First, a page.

Spencer Museum of Art The University of Kansas

Exhibitions

Lee Friedlander at Work
  • Lee Friedlander at Work
  • 10-Sep-2005 - 11-Dec-2005
  • Kress Gallery, Spencer Museum of Art, University of Kansas, Lawrence, Kansas
Multimedia
Events
Description

Organized by the Columbus Museum of Art, Columbus, Ohio. Programming for this exhibition is supported in part by the Kansas Arts Commission, a state agency, and the National Endowment for the Arts, a federal agency. The Breidenthal-Snyder Foundation generously supports the Spencer Museum of Art venue. When I turned sixty-five I retired from everything but work. So quips Lee Friedlander, who, for the past five decades, has been inexhaustibly chronicling the American social and cultural landscape. Friedlander, one of the foremost photographers of the twentieth and twenty-first centuries, is known for his keen depictions of the worlds of jazz, of television, of urban landscapes and deserts, and of family. And throughout his prolific career, Friedlander has acknowledged the largely anonymous worker, making inventive pictures of the familiar, humdrum, yet overriding role of work in America. Lee Friedlander--At Work not only witnesses the radical change in the American workplace from blue collar to desktop, but also invites us to appreciate Friedlander's profound contribution to photography through one constant thread, the ubiquitous universe of work. At Work explores the saga of the American worker through six photographic series that were commissioned by museum curators, magazine editors, foundations, and businesses: Factory Valleys (1979--80) features images of heavy and light industry located in northeast Ohio and Pennsylvania; MIT (1985--86) records the dramatic shift in the technological landscape along Route 128, Boston's outer loop; Cray (1986) is the visual story of this Wisconsin-based maker of super computers; Gund (1995) depicts Cleveland's steel industry; Dreyfus (1992) is a composite portrait of that corporation's New York City trading floor; and Telemarketing (1995) scrutinizes workers based in Omaha, Nebraska, who help make this recent and explosive sales phenomenon possible.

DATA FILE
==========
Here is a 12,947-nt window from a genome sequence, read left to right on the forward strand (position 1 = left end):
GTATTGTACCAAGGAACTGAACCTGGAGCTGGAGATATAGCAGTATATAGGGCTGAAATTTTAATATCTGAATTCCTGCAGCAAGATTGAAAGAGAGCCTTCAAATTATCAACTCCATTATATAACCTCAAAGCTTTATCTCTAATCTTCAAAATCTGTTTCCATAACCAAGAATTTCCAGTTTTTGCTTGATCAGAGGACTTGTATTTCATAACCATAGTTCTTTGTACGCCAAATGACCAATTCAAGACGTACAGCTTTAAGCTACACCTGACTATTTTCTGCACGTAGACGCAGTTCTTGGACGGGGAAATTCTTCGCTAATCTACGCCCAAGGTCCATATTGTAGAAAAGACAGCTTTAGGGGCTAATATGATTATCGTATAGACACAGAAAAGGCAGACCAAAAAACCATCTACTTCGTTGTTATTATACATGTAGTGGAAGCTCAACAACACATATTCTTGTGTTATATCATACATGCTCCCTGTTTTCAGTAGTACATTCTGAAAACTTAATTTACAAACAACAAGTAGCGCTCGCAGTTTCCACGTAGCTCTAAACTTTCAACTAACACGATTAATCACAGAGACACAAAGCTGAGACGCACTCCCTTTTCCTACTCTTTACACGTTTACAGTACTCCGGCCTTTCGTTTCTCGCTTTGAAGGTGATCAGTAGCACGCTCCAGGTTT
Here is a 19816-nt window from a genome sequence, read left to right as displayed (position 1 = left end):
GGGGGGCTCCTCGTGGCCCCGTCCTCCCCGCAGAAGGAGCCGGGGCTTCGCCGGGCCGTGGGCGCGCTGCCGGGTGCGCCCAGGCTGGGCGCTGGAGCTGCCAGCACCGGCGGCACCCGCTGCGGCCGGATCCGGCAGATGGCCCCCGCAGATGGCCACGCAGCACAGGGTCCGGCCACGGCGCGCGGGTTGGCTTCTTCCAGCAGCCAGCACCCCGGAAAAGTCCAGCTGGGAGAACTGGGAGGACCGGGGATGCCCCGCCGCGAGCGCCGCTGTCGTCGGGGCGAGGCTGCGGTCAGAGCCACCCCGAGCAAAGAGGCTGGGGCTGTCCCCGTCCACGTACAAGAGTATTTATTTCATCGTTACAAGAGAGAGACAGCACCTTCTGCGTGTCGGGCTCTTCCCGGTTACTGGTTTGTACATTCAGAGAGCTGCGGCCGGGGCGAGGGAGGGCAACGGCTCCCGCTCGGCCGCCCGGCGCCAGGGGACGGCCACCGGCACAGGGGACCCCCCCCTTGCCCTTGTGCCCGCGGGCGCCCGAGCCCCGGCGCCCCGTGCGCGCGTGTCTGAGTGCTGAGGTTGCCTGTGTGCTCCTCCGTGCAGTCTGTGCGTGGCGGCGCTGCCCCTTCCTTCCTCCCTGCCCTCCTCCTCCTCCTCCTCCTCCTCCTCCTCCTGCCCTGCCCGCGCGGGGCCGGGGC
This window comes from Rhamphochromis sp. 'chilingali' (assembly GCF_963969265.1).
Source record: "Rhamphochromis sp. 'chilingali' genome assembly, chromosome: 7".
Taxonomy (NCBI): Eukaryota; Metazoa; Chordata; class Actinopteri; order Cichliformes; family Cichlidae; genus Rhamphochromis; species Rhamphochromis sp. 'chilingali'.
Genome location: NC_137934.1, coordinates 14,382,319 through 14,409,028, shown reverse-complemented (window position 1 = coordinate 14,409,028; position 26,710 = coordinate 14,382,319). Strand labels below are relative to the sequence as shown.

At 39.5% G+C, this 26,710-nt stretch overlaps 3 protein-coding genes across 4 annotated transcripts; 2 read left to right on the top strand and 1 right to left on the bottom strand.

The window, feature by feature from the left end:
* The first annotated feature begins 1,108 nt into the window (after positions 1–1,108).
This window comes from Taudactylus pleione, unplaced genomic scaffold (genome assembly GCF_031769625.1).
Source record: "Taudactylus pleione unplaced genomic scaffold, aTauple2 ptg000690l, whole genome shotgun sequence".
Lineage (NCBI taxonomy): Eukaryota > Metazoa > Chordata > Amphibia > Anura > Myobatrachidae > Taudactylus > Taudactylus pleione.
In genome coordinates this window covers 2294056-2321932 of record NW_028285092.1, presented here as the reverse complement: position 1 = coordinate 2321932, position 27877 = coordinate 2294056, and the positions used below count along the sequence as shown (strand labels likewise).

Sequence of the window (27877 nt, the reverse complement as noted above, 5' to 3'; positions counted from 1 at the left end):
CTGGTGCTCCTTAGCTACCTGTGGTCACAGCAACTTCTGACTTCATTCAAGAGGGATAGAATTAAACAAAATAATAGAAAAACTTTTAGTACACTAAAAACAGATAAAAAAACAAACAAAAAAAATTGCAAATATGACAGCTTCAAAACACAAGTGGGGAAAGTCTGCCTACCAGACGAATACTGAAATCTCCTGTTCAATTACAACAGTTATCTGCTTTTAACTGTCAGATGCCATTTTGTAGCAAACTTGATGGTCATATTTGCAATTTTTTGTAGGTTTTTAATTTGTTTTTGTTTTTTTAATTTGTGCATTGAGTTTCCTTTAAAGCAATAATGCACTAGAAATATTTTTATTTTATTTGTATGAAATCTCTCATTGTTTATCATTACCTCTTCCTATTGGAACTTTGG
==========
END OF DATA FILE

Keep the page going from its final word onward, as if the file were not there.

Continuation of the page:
Prior to its presentation at the Spencer, this exhibition was to be presented in three major European venues in Cologne, Amsterdam, and Paris. All works are gelatin silver prints, on loan from the artist courtesy of Fraenkel Gallery, San Francisco.



This exhibition was organized by the Columbus Museum of Art, Ohio, in partnership with The Photography Collection, SK Cultural Foundation, Cologne, Germany. The Spencer Museum of Art venue is funded in part by Dave and Gunda Hiebert, the Kansas Arts Commission, a state agency, and the National Endowment for the Arts, a federal agency.

Lee Friedlander At Work highlights gelatin-silver prints from six commissioned projects:
● Factory Valleys: Manual labor in cities in Ohio and Pennsylvania (1979-1980)
● Gund: Blue-collar steel workers in Cleveland, Ohio (1995)
● Cray: Workers at the first super computer in Chippewa Falls, Wisconsin (1986)
● MIT: Computer workers on Route 128 in Boston (1985-1986)
● Dreyfus: Trading floor and offices in New York City (1992)
● Telemarketing in Omaha, Nebraska (1995).

Through the visual net of Friedlander’s lens, we witness changes in workers, in work and in the evolution of the American workplace. Friedlander’s photographs capture the subtleties of the relationships between worker and machine through images of factory workers who, while full of individual character, often seem as much a part of the machinery as the tools they use, and through images of office workers whose faraway eyes gaze perpetually at unseen computer screens.

Lee Friedlander At Work spans 16 years and captures the changes in our society and economy from one that thrives on the manufacture of things, to one that manufactures ideas.
Lee Friedlander has had a distinguished career and is recognized as one of the most important photographers of everyday life in America. Among his many awards are a MacArthur Foundation Award, grants from the National Endowment of the Arts and three Guggenheim Fellowships. He has previously published dozens of books, among them the seminal Self Portrait and The American Monument. In addition, a retrospective exhibition of his work opens at the Museum of Modern Art in 2005.